Guard soldiers are entitled to the same counseling and support services offered to members of other branches of the military. But they often live hundreds of miles from the nearest military post, which can make counseling difficult.

Minnesota's program is unusual because – in addition to offering spiritual counseling – it requires Guard soldiers to report back to their barracks 30, 60, and 90 days after they're home. This is actually in violation of Pentagon policy, which insists that Guard members are "on leave" and cannot be called back. But Morris calls this time the "golden, hour," and feels it's critical to keep members connected and supported.

"I'm proud to tell you that, in Minnesota, we are in open violation of that Department of Defense policy," he says.

In the last year, he's had two soldiers tell him that they planned to kill themselves after they reported back to their barracks. Morris says he got those soldiers counseling, which they may not have received otherwise.

Another soldier Morris helped was Sgt. Ron Huff, an 18-year veteran of the Army National Guard. Sergeant Huff recently spent a year in Iraq clearing improvised explosive devises from the highway between Tikrit and Kirkuk. In his first month home, he couldn't switch out of his Iraq driving style and was ticketed four times for speeding by the same sheriff's deputy. Later, he experienced flashbacks, turned to alcohol, and totaled his motorcycle.

In Iraq, Huff commanded 35 soldiers – who affectionately called him "Huff Daddy" – but back home he didn't know where, or how, to ask for help. That's when Morris walked into his office. As Huff recalls it, Morris made him realize that "I'm not the only one who feels crazy." Huff and Morris now work together. "He's the smart guy and I'm the common sense guy," Huff says.


In the year sinc Morris started his church outreach programcalled "Beyond the Yellow Ribbon," Minnesota hasn't lost a Guard to suicide. The idea is to ask churches with soldiers in their congregations to become "military friendly." Morris encourages them to take care of the service members and their families – bringing them meals, providing marital counseling, or just listening.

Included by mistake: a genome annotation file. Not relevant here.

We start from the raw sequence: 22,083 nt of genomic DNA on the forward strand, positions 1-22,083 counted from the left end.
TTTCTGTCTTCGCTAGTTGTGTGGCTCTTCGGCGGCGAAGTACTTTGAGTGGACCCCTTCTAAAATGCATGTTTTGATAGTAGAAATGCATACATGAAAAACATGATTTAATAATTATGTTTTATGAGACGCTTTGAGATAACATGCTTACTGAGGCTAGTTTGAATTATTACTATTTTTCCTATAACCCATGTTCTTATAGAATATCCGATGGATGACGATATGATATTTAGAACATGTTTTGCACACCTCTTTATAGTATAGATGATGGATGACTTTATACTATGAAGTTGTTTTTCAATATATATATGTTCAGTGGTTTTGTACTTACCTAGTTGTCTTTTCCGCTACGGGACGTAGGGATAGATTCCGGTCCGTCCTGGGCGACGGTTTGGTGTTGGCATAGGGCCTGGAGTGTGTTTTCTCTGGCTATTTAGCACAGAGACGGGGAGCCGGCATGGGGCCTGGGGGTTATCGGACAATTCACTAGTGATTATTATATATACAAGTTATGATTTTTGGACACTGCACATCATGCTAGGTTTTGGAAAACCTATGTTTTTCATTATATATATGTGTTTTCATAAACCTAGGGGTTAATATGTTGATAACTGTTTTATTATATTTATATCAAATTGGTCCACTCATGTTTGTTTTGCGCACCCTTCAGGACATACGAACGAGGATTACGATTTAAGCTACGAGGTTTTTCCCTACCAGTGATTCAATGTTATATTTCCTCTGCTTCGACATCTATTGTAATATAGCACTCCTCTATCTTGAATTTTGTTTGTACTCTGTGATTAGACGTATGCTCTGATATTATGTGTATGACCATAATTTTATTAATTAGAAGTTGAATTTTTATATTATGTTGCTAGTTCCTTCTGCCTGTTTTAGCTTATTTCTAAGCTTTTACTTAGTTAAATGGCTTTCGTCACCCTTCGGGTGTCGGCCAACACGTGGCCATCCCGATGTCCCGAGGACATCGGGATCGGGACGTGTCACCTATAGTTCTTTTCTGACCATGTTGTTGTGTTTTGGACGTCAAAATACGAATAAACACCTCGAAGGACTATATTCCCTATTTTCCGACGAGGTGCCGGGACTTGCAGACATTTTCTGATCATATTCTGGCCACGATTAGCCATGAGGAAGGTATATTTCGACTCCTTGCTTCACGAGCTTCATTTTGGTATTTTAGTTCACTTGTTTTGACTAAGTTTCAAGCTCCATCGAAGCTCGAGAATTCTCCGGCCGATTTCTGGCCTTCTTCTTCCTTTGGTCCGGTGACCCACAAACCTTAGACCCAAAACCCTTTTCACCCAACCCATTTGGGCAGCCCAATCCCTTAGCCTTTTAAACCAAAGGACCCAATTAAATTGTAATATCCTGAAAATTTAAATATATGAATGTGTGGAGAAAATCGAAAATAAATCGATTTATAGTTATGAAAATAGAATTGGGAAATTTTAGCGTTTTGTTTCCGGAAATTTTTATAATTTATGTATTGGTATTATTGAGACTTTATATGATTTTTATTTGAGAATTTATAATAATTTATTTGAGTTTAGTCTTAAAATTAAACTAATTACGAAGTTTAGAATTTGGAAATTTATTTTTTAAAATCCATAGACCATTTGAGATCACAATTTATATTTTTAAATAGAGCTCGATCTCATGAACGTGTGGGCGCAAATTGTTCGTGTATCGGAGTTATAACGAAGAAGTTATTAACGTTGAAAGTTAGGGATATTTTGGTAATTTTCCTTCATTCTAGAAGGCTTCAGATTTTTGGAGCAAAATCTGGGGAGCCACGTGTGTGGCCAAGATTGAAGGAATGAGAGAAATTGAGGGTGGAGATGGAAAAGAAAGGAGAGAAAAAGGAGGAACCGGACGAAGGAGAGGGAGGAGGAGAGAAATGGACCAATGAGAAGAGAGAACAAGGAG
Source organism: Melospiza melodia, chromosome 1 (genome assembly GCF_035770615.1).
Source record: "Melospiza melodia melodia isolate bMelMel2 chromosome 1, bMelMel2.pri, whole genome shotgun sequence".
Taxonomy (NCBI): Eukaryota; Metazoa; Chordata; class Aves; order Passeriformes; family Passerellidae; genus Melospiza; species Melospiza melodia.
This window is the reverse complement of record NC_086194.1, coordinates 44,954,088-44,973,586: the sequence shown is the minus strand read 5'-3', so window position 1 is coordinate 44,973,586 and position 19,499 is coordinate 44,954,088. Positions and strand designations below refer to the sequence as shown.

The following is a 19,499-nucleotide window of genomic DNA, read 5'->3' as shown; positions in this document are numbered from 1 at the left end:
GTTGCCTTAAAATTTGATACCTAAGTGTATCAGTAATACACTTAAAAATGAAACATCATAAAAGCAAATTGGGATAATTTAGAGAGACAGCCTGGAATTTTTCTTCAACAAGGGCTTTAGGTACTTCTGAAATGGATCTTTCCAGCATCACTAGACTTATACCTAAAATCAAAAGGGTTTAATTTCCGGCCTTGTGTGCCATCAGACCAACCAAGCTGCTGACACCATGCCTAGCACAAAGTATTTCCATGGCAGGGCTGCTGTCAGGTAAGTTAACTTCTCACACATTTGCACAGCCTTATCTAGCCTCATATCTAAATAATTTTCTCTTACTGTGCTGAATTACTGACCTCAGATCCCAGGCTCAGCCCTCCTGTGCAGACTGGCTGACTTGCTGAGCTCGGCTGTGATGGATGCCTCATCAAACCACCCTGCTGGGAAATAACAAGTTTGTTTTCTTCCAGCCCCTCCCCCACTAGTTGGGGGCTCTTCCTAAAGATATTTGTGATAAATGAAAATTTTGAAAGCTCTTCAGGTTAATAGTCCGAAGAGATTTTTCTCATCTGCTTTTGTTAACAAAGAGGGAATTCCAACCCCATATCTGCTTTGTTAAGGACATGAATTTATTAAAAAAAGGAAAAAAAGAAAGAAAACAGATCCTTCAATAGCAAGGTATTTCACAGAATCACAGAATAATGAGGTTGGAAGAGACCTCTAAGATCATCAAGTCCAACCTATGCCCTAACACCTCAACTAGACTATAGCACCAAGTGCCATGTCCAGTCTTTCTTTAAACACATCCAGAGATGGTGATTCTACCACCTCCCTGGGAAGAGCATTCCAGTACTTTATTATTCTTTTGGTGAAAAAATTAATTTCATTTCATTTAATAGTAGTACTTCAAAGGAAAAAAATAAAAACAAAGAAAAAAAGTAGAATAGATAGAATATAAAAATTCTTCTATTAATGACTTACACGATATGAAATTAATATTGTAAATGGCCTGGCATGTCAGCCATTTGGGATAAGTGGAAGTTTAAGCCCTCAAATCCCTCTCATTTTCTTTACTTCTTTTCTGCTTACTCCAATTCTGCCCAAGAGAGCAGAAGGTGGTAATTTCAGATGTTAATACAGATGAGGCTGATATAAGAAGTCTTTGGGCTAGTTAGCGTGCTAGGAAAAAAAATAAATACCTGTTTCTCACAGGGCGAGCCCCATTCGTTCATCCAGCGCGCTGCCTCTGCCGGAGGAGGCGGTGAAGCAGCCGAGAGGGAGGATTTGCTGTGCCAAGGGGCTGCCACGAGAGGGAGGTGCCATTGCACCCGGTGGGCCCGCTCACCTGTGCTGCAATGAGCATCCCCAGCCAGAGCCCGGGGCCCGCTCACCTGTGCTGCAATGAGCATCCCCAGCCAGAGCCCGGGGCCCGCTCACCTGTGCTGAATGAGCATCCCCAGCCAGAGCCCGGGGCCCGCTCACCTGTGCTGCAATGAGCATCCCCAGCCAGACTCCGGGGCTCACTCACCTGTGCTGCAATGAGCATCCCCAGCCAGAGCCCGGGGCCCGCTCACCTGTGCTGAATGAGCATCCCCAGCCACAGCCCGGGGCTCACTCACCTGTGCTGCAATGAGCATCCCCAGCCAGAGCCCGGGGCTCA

Pastors, he says, can publicly welcome soldiers home and acknowledge their service. They can also watch for signs of reckless behavior.

The program "is a step in the right direction," says Prof. Segal, the military sociologist. "I think it will make the transition easier."

Yet not everyone is enamored of Morris's program. Gary Kohls, a lay member of Every Church a Peace Church, a national group that encourages churches to preach pacifism, says Christians shouldn't engage in combat, even if they're soldiers. "We take the stance that [combat trauma] could be prevented totally, by refusing to engage in homicidal violence," says Dr. Kohls, the leader of a worship community in Duluth, Minn. "I'm very disappointed when churches are either silent or vocally in support of killing."

It took until late July for Minnesota's religious leaders to accept an invitation to hear Morris address the problems faced by returning Guard soldiers. When the chaplain finished his presentation and the applause died down, he made a heartfelt request. "Please, do not repeat what we did to Vietnam veterans," he said.

One pastor who listened that morning – and won't – was Don Britt. His church, the United Church of Christ, has opposed the war in Iraq. "I hate war and I hate this war in particular," says Mr. Britt. "But I have a son there."

Britt says listening to Morris will help him raise his congregation's awareness of his son, Dan, and other soldiers' experience. "Hopefully, a lot more people will make the distinction between the politicians making the decisions to send these guys to war and our soldiers," he says.